- Language: English
- 550 Pages
- Published: May 2012
- Region: Global
Audit and Accountancy Pitfalls. A Casebook for Practising Accountants, Lawyers and Insurers
- Published: October 2010
- Region: Global
- 336 Pages
- John Wiley and Sons Ltd
Auditors and accountants face many challenges as the fallout from the financial crisis continues. Companies and individuals who have incurred losses are likely to turn the spotlight on their financial advisors who failed to keep them out of trouble. The enormous rise in fraud due to the recession will undoubtedly give rise to the age-old cry ‘Where were the auditors?'
Audit and Accountancy Pitfalls is a one-of-a-kind casebook of professional negligence claims against auditors and accountants. Written as a practical reference for accountancy practitioners and their advisors, the authors draw on their personal experiences as expert witnesses, and from insurers' case files to provide a set of real life case studies illustrating the professional challenges facing all accountants and auditors, adding practical guidance on how to manage these situations effectively.
- Claims against auditors for failing to detect fraud
- Other claims against auditors.
- Claims against accountants
- Tax related claims
- Disciplinary actions against accountants
The cases described in this book will provide many salutary warnings to practitioners in virtually every field of accountancy. Although all names have been changed to protect the guilty, the events and outcomes described are real. In each instance the authors set out what went wrong and the lessons to be learned from the mistakes made, making this a thought-provoking read.
Written by an author team with over 40 years' collective experience in dealing with litigation in accounting and auditing, Audit and Accountancy Pitfalls will be an indispensable reference for auditors, accountants and anyone involved in claims involving allegations of negligence against professional accountants. SHOW LESS READ MORE >
1.1 Staying out of trouble.
1.2 The forensic accountant's role.
1.3 Maintaining impartiality.
1.4 The disciplines of expert witness work.
1.5 Conduct that is 'reasonably competent'.
1.6 The disciplinary arena.
1.7 Litigation in the current climate.
2 Auditors' Failure to Detect Theft, Embezzlement and Financial Crime.
2.1 Summary of types of fraud.
2.3 Auditors' responsibility for fraud detection.
2.4 Limiting liability.
2.5 Perspectives on fraud – respective responsibilities of management and auditors.
2.6 Disclosure of management fraud.
2.7 Monitoring the client's regulatory conduct.
2.8 Fraud by employees.
A. Failure to carry out basic procedures.
B. Failure to recognise a client's excessive reliance on a trusted employee.
C. General failure to recognise internal control weaknesses.
D. Inappropriate delegation of key audit tests.
E. Failure to follow up suspicious circumstances.
2.9 Using the company as an instrument of fraud by senior management.
F. Lack of independence.
G. Lack of resources.
H. Failure to obtain third party verification.
I. Improper reliance on management representations.
J. Risks of international affiliations and inappropriate reliance on the work of others.
K. Failure of analytical review.
L. Lack of awareness of risk.
M. The practice ethical problem.
N. Would any audit have picked this up?
2.10 Summary of key lessons.
3 Negligent Audit Work Not Involving Theft of Company Assets.
3.2 Fundamental auditing pitfalls.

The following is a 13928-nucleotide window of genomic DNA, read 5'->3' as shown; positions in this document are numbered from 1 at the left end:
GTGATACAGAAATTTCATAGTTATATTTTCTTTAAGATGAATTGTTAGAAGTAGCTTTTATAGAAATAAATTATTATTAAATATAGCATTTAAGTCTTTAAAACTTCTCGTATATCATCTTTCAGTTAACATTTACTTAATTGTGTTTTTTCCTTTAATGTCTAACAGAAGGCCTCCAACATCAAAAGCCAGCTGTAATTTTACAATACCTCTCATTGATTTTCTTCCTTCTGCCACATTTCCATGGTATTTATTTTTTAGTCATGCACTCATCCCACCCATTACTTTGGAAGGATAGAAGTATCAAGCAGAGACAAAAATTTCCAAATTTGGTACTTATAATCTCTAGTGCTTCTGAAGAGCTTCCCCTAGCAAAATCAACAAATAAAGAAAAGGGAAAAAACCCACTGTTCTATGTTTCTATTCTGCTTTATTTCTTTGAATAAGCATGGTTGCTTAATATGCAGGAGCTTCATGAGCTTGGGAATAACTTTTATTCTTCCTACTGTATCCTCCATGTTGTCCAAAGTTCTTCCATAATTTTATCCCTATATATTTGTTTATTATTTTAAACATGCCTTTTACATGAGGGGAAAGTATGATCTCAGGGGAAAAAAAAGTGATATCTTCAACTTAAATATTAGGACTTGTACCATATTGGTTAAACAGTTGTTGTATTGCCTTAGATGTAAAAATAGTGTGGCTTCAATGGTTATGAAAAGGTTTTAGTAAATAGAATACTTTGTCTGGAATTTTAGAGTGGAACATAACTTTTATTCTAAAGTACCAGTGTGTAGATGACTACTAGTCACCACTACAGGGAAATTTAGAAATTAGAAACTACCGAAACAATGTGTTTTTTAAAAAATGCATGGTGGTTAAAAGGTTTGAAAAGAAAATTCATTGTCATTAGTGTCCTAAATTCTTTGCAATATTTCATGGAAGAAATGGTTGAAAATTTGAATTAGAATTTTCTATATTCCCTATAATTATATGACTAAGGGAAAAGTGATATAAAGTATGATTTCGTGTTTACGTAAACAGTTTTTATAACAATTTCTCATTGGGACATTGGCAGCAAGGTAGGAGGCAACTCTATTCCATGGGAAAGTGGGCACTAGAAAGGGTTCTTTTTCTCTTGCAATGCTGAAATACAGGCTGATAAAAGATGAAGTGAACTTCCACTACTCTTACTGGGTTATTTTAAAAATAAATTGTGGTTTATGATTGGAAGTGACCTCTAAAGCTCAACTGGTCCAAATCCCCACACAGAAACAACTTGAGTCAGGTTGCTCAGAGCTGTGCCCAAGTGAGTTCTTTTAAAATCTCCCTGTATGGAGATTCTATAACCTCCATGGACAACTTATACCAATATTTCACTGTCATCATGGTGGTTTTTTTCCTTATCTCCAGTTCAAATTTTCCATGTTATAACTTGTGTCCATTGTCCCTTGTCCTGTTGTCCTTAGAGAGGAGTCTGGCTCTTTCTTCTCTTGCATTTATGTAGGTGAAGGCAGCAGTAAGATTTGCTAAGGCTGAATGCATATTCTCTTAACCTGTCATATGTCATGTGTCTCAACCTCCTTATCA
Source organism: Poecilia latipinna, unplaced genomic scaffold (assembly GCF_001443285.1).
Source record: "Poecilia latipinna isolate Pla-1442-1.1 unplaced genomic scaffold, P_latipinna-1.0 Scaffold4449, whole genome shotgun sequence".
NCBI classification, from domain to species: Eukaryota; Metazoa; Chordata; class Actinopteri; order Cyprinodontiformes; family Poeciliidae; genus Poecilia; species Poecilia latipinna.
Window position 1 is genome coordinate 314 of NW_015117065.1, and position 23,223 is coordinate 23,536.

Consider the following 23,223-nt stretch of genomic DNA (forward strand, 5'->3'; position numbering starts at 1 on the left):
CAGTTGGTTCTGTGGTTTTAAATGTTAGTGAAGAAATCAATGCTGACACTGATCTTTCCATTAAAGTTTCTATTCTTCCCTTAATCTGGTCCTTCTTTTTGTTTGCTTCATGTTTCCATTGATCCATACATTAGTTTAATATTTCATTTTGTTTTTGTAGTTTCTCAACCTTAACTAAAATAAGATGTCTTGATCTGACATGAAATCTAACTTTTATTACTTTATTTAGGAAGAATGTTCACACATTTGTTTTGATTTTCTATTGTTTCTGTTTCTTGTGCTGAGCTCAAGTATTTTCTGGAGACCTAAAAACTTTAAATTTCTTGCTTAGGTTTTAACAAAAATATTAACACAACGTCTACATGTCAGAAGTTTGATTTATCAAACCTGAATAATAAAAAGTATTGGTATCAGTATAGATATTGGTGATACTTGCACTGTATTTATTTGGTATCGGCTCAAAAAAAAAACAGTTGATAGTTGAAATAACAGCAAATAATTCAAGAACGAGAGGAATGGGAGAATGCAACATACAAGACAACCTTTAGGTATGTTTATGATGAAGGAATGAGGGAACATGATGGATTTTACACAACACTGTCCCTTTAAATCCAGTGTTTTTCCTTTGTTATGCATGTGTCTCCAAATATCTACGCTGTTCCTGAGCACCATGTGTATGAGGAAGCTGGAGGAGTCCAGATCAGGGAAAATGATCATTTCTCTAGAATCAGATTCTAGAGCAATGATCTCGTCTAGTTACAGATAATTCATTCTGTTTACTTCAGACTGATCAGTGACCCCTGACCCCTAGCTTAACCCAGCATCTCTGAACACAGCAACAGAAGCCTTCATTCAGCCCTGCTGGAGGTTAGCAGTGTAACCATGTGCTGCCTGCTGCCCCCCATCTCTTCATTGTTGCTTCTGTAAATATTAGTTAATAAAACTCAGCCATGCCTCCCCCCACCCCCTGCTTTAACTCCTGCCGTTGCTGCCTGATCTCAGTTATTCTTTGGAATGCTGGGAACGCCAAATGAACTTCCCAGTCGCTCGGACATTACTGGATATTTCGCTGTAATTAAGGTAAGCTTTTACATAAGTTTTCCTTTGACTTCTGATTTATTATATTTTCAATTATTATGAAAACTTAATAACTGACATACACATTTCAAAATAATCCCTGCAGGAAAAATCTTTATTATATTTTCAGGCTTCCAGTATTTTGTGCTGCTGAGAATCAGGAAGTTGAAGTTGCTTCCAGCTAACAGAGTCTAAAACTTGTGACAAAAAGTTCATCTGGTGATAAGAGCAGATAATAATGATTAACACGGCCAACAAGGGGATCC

A. Failure to carry out basic procedures.
B. Risks of undertaking work outside the scope of the auditor's expertise.
C. Improper reliance on management representations.
D. Failure of analytical review.
E. Inadequate assessment of going concern.
F. Succumbing to client pressure.
G. Risks associated with group structures and entities under common control.
H. Risks inherent in subcontracting arrangements and joint audits.
I. Risks associated with disappointing acquisitions.
3.3 Summary of key lessons.
4 Professional Pitfalls for Accountants.
4.1 Importance of engagement letters.
4.2 Comparison with the USA.
4.3 Liability exposure to third parties.
A. Preparation of unaudited accounts.
B. Preparation of independent reports.
C. Counterclaims following pursuit of outstanding fees.
D. Dangers of administrative foul-ups.
E. Coping with clients whose record-keeping is chaotic.
F. Conflicts of interest.
G. Unwittingly becoming a shadow director.
H. Negligent certification of creditworthiness.
I. Vicarious liability following actions of consultants and staff.
J. Provision of advice outside the scope of an accountant's expertise.
K. Accountants acting as trustees.
L. Allegations of negligent valuation.
M. The aftermath of disappointing acquisitions.
4.4 Summary of key lessons.
5 Tax Related Claims.
5.2 Provision of incorrect or inadequate advice.
A. Failure properly to investigate a client's circumstances.
B. Danger of not keeping abreast of changing circumstances.
C. Failure to define responsibility following an engagement.
D. Consequences of giving casual advice that proves to be inappropriate.
E. Absence of advice may be negligent.
F. Danger of giving advice that falls outside one's expertise.
5.3 Failed practice administration.
G. Failure of accountant to keep records of client contact.
H. Failure of internal systems within practice administration.
I. Know your partners. . . .
J. . . . and your employees!
5.4 Summary of key lessons.
6 The Disciplinary Framework.
6.2 Structure and procedures.
A. Conflicts of interest.
B. Dangers of introducing clients to third party advisers.
C. Dangers of not keeping up to date.
D. Non-executive directorships.
E. Complaints from official sources.
F. How to respond to a formal complaint – the dangers.
6.4 Summary of key lessons.
Appendix: From the archives.
The astonishing story of the 'salad oil swindle'.
The Equity Funding story.
Emile Woolf Emile Woolf Colleges, UK.
Moira Hindson Kingston Smith LLP.